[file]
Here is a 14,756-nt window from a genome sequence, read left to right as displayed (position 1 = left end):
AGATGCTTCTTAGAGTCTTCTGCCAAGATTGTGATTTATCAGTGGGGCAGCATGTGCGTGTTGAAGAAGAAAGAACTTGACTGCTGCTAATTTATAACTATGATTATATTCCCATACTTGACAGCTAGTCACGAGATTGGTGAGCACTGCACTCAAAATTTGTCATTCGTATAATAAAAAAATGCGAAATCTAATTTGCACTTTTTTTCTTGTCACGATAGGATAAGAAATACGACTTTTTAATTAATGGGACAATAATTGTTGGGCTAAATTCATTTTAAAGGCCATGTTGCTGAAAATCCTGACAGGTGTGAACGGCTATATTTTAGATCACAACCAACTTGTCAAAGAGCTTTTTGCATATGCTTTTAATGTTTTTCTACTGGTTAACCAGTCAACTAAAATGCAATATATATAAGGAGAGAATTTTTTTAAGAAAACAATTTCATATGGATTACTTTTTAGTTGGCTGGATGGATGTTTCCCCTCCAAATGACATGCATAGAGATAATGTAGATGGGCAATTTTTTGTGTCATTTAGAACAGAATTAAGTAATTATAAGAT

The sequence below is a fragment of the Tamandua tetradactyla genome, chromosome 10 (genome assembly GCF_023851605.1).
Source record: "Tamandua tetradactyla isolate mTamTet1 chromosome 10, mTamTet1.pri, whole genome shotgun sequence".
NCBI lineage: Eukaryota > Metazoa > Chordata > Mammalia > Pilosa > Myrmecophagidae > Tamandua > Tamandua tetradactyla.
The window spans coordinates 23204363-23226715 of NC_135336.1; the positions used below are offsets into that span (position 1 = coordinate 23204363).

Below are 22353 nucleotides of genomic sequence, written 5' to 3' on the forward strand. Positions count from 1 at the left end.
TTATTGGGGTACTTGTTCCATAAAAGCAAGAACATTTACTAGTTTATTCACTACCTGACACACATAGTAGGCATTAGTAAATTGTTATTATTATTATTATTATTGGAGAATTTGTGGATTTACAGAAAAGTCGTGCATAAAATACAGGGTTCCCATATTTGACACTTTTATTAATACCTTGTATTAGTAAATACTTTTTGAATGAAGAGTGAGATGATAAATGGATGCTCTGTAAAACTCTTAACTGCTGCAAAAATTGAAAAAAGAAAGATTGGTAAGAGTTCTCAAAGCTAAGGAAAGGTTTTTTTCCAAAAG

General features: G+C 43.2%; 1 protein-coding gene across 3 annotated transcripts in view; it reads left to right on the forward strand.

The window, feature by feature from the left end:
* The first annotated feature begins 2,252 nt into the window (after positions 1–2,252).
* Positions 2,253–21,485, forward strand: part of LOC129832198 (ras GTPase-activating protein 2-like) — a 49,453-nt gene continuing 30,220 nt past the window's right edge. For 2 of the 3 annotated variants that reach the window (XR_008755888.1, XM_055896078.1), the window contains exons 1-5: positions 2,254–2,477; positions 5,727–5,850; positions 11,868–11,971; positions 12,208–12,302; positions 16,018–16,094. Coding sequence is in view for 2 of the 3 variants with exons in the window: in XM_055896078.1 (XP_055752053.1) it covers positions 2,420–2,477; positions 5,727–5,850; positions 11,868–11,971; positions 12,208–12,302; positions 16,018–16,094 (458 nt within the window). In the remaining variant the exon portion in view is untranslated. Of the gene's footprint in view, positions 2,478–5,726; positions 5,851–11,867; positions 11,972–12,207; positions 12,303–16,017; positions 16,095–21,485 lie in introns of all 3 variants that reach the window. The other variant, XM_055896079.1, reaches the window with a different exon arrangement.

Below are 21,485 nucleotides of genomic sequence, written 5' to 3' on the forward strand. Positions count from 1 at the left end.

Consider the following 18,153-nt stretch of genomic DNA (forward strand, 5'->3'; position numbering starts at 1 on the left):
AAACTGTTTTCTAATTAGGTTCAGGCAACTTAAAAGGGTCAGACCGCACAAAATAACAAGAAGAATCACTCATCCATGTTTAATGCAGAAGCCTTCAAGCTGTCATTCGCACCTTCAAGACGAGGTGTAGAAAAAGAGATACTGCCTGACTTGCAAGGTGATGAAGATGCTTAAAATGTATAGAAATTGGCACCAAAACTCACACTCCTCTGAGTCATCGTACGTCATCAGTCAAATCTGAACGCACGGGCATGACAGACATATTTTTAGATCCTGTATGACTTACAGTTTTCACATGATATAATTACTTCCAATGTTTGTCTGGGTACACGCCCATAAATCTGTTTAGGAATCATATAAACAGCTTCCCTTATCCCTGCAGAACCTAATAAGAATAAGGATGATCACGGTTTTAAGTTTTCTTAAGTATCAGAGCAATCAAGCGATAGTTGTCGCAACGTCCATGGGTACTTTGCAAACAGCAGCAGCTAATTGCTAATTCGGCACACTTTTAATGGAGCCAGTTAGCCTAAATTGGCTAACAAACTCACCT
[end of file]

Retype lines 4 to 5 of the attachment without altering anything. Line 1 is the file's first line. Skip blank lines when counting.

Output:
Source record: "Tamandua tetradactyla isolate mTamTet1 chromosome 10, mTamTet1.pri, whole genome shotgun sequence".
NCBI lineage: Eukaryota > Metazoa > Chordata > Mammalia > Pilosa > Myrmecophagidae > Tamandua > Tamandua tetradactyla.